History Stuffed In A Drawer

Yesterday, at my in-laws, my wife and I went through old family photos and letters. We did so at the request of a distant relation. She believed some snaps of her close relatives might have been scattered in among them.

She thought so because the stash had been held by my father-in-law’s aunt. That aunt had been kind of a “family historian.” She died without children about 10 years ago, and my father-in-law had inherited most of her possessions – including all these photographs.

Well, the historian in me salivated as we thumbed through them. I couldn’t get over them. There are just a few samples. [All photos reproduced, Copyright © 2014 by R. J. Nello.]

The first two below look like they could’ve worked for Harry Selfridge:

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Very serious:

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Not as serious:

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Posturing (the man on the left has a cigarette hanging from his mouth; the one of the right, a pipe):

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“1941”: that year, and the photographer’s name, are all it says on this photo:

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This last is of my wife’s future great-uncle and great-aunt on their wedding day in 1943 – he in RAF uniform:

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That one immediately above is a rarity: few of the pictures have names, dates and locations written on the back. Arrgh! Don’t you just hate that!

They were taken, we estimate, mostly between about 1900-1950.

My father-in-law was going to throw those photos (and others like them) out because there’s no need to keep them any longer. But just because few, or no one, now living remember these people any longer is beside the point. The photos are amazing and take us back to another era.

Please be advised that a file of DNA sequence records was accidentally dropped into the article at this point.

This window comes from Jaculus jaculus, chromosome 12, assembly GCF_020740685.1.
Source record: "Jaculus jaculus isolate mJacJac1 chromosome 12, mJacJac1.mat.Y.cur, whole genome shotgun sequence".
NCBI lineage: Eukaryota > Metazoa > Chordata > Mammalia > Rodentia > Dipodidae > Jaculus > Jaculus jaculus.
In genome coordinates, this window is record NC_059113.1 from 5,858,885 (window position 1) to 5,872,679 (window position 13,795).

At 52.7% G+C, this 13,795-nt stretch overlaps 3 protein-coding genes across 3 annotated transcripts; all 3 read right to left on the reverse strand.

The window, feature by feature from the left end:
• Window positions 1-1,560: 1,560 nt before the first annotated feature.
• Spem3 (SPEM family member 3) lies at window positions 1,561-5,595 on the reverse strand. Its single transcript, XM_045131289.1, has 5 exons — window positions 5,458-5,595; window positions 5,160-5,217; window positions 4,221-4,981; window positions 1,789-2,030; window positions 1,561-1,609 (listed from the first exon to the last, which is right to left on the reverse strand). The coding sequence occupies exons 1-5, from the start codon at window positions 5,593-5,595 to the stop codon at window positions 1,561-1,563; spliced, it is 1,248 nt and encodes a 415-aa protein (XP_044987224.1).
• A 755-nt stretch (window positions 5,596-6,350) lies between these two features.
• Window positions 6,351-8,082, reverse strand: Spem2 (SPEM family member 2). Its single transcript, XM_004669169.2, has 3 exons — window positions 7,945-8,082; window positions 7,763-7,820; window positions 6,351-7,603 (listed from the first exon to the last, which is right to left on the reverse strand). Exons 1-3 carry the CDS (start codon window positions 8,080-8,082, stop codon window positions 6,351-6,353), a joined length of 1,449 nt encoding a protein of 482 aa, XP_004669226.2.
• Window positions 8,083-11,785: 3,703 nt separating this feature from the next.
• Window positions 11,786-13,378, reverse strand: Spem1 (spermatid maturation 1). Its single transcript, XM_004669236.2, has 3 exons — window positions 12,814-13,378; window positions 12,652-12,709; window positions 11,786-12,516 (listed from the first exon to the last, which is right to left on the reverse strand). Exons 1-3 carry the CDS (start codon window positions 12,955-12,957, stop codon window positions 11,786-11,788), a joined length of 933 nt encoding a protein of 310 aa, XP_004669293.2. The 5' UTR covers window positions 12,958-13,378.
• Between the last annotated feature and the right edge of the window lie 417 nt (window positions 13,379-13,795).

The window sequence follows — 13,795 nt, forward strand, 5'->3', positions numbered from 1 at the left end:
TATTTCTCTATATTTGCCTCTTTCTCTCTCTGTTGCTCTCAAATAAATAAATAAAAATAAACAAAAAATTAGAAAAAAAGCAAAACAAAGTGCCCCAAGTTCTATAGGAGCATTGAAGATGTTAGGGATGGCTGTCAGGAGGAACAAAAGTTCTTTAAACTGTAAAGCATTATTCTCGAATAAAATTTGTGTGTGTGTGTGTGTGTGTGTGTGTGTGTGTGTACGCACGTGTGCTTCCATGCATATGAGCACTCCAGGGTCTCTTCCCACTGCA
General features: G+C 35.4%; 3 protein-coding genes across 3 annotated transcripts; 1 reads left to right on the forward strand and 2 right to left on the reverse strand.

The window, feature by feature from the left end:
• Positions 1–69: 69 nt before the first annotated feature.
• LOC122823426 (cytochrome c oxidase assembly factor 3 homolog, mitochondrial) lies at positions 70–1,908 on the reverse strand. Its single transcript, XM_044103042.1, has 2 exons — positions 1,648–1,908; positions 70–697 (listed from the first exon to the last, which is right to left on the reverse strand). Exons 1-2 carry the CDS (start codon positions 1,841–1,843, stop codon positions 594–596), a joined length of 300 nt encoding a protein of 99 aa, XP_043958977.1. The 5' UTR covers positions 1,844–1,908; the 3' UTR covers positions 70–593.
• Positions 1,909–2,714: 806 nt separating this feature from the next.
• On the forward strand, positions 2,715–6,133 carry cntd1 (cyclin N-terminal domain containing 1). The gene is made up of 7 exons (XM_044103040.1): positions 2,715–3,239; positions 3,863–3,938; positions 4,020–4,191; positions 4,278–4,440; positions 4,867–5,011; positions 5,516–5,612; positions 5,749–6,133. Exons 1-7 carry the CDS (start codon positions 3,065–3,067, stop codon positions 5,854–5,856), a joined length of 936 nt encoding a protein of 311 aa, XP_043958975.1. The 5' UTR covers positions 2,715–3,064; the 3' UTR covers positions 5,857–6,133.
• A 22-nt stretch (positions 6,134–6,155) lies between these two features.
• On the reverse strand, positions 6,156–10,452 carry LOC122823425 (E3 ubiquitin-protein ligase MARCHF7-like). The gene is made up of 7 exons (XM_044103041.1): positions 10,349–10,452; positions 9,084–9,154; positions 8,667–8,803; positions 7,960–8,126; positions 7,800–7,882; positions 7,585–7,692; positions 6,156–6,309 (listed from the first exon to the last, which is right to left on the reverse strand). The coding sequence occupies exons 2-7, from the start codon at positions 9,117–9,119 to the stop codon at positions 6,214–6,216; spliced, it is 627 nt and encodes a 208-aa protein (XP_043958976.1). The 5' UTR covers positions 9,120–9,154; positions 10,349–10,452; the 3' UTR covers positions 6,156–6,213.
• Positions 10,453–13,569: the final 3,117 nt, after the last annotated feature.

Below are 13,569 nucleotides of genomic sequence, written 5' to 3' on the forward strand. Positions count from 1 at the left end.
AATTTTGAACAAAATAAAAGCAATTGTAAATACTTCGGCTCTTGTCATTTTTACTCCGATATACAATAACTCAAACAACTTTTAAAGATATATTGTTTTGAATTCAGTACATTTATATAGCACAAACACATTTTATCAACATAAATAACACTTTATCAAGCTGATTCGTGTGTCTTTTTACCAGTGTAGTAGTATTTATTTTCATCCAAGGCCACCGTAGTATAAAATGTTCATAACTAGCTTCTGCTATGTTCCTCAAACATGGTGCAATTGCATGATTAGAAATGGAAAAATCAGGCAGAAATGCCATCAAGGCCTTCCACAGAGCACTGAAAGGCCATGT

Needless to say, none of them will end up in the trash if I have anything to say about it! :-)
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Today is September 1. Coincidentally, Nazi Germany invaded Poland on this date on in 1939. Britain and France would declare war on Germany on September 3, and World War II had begun.

Here’s A Cheque/Check

I discovered a little while ago via Facebook that my 12 year old nephew in Britain wants me to dump ice water over my head.

I’m disappointed. By now, surely he knows his uncle would prefer the Patrick Stewart approach:

However, it’s just a bit too early in the day to pour a drink here in Pennsylvania, USA. ;-)

“Gimme a ticket for an aeroplane”

With my Dad doing better than we’d expected, Sunday afternoon I took an opportunity to venture up to the Catskills to check our house, and use Monday to mow the lawn and deal with anything else that may have needed dealing with. I admit I could also have called it my “24 hours of tranquility” away from the rural Pennsylvania Seinfeld episode in which I am currently trapped! ;-)

We have no broadcast TV in the house right now. Quickly I decided on an evening in front of the DVD player. I treated myself to the first few episodes of Mad Men from the very first series/ season.

Okay, trivia question: What are Roger Sterling’s first words ever said on the show?

Answer: “Morning girls.”

When I returned to my parents’ place last night, chatting I happened to tell my mother. She had worked in midtown Manhattan as a secretary herself briefly – pre-marriage – in the early 1960s. She laughed:

It’s true. They were my father’s age. That’s actually what they used to say to us.